Justice Snow’s asks city of Aspen for leniency on lease, wants to close for 2 months
The Aspen City Council will meet privately Monday to discuss terms of the lease for Justice Snow’s restaurant and bar, which wants to close for two months this fall so it can retool its operation.
The meeting will come after an attorney for Justice Snow’s, a corner restaurant and bar in the city-owned Wheeler Opera House building, wrote the city last week asking for adjustments to its lease.
“As you well know, the occupancy rates in Aspen drop dramatically in the fall once the colors are past their peak,” wrote attorney Anne Marie McPhee on behalf of Justice Snow’s. “Many restaurants and businesses close during the offseason to make renovations, adjust their business plans, avoid operating at a loss and simply to recharge.”
While Justice Snow’s has operated within the terms of its lease, which allows it to close for four weeks a year — once in the spring offseason, once in the fall offseason — the letter seeks permission for an extended break.
“The restaurant is currently going through a number of changes in its staffing, menu planning and financing,” the letter continues. “They therefore request that they be permitted to make this one-time closure in order to focus on these other matters and reopen for the winter season and be stronger than ever.”
Justice Snow’s had asked to close for 60 days starting Sunday, but it is the City Council’s call on how to proceed. Because the City Council doesn’t have a formal meeting this week — instead it has been involved in work sessions concerning the 2018 budget — it won’t take the matter up until its next regular meeting Monday, said Assistant City Manager Sara Ott.
“The matter is considered executive session because it’s regarding negotiations of a lease agreement and in essence, the terms don’t currently allow for the closure that was requested,” she said. “The next step is for City Council to provide direction to staff.”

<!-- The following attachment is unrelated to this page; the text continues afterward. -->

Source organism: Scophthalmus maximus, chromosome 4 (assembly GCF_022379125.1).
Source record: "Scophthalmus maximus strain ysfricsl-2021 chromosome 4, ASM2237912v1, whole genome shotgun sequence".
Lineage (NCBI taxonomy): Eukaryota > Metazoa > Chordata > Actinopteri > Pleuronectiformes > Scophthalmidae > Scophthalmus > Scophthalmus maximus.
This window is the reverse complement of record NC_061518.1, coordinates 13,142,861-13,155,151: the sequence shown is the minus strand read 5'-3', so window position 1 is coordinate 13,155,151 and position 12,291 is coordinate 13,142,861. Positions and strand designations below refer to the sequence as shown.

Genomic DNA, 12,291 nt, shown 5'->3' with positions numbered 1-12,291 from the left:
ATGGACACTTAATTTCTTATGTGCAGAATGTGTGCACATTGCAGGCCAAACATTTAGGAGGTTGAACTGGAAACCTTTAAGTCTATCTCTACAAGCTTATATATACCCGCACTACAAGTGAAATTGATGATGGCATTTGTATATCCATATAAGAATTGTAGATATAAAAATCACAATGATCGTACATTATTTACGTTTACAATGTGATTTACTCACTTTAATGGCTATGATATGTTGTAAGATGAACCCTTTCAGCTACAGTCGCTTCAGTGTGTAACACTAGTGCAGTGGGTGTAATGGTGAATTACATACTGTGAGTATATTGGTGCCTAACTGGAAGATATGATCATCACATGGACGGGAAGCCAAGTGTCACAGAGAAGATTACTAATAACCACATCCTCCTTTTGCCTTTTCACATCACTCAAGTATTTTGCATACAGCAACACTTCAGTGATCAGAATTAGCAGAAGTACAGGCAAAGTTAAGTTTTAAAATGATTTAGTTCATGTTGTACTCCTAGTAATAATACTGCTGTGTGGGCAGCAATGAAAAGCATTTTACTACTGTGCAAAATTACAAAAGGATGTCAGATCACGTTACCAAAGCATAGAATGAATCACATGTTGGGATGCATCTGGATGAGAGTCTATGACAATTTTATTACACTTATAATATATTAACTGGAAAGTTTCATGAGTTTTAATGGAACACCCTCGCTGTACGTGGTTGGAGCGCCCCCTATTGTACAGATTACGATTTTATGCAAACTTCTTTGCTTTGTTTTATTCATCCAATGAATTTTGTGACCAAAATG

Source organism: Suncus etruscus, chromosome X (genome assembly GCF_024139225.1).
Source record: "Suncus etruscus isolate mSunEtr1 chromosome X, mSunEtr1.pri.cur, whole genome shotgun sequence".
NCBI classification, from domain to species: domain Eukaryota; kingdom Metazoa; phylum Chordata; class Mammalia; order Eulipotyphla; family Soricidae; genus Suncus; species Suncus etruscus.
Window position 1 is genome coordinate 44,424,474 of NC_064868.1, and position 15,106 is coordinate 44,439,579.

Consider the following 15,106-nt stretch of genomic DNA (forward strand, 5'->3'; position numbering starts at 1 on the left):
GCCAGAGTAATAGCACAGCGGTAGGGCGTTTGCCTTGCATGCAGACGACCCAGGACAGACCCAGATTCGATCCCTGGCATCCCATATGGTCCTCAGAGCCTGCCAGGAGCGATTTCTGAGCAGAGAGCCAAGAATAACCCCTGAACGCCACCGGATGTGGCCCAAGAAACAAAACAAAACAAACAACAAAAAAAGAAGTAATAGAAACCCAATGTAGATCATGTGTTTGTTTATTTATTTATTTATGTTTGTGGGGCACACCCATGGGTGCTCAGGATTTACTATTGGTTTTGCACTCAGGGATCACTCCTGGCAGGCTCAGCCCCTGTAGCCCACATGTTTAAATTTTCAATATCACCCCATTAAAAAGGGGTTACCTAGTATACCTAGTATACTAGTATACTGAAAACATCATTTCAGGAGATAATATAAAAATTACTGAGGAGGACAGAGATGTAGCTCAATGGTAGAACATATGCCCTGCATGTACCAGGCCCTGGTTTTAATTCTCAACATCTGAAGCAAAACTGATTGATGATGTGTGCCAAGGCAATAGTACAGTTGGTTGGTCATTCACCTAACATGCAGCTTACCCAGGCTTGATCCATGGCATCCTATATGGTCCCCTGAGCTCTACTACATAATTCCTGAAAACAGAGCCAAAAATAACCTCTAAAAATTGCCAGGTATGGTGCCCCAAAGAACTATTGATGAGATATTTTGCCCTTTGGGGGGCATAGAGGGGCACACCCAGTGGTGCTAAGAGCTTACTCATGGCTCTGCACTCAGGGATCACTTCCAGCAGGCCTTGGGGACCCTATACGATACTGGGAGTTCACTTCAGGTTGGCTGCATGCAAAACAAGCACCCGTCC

Justice Snow’s signed its lease in May 2011 after its ownership group, Fiercely Local, persuaded City Council to accept its proposal over several other restaurant operators that were vying for the 2,618 square feet of space. The lease’s initial term began December 2011, with Justice Snow’s opening the following January, after an extensive remodel, in the space once occupied by Bentley’s at the Wheeler.
The lease calls for a monthly rent payment of $9,817.50, which equates to $117,810 a year. The base rent has increased each year based on Justice Snow’s paying a percentage of its gross sales to the city. Currently the lease calls for Justice Snow’s paying the $117,810 annually along with 8 percent of its gross sales that surpass that year’s “breakpoint,” a term that refers to the base rent divided by 0.08. McPhee’s letter asks that amount to be reduced to 6 percent.
“These changes, too, are necessary for the restaurant’s long-term viability,” she wrote.
Justice Snow’s co-owner Michele Kiley said Tuesday the restaurant isn’t meeting its potential, which is why the closure is needed.
“I personally don’t want to close at all,” she said, “but in order to give proper attention to restructuring our business, I need to be prudent and wise.”
Facing financial pressure, Justice Snow’s gave up numerous public offerings in the past year, such as its poetry events, storytelling sessions and live-music offerings, Kiley said. The cost cutting saved the establishment $55,000, she said.
“It’s not sustainable in the current business climate,” Kiley said. “I can’t tell you how making those decisions broke our hearts. Those endeavors benefited the community in ways people don’t realize.”
Kiley conceded that Justice Snow’s could improve its service and its menu needs an overhaul. And then there’s the menu’s hamburger offering, a subject Kiley laments over because of the scrutiny it has attracted over the years.
As part of the lease, Justice Snow’s is bound to operating a “restaurant so that its menu is affordable.” In turn, Justice Snow’s initially offered a $10 burger — side included — making it one of the cheapest sandwiches in town at a full-service restaurant. That price has since increased to $12 after what Kiley called a “huge discussion” with the city.
“But again, I’m here to be of benefit to the community,” she said, “and right now the business side isn’t working.”
Kiley said she’s looking at a complete overhaul of the menu that would offer lower prices than the current one.
“On any given night, let’s say we have 30 customers. And if 26 order a burger and four people order a steak, where do you think that leaves our business model?” she said.
Justice Snow’s in the meantime was open Sunday — the day it asked to begin its two-month hiatus — as well as the following days. Kiley said the plan is to temporarily close Oct. 15, while the duration of that closure will hinge on what the council decides.
Ott said the lease issue at this point is an internal matter, but “I think at some point there will be a public discussion.”
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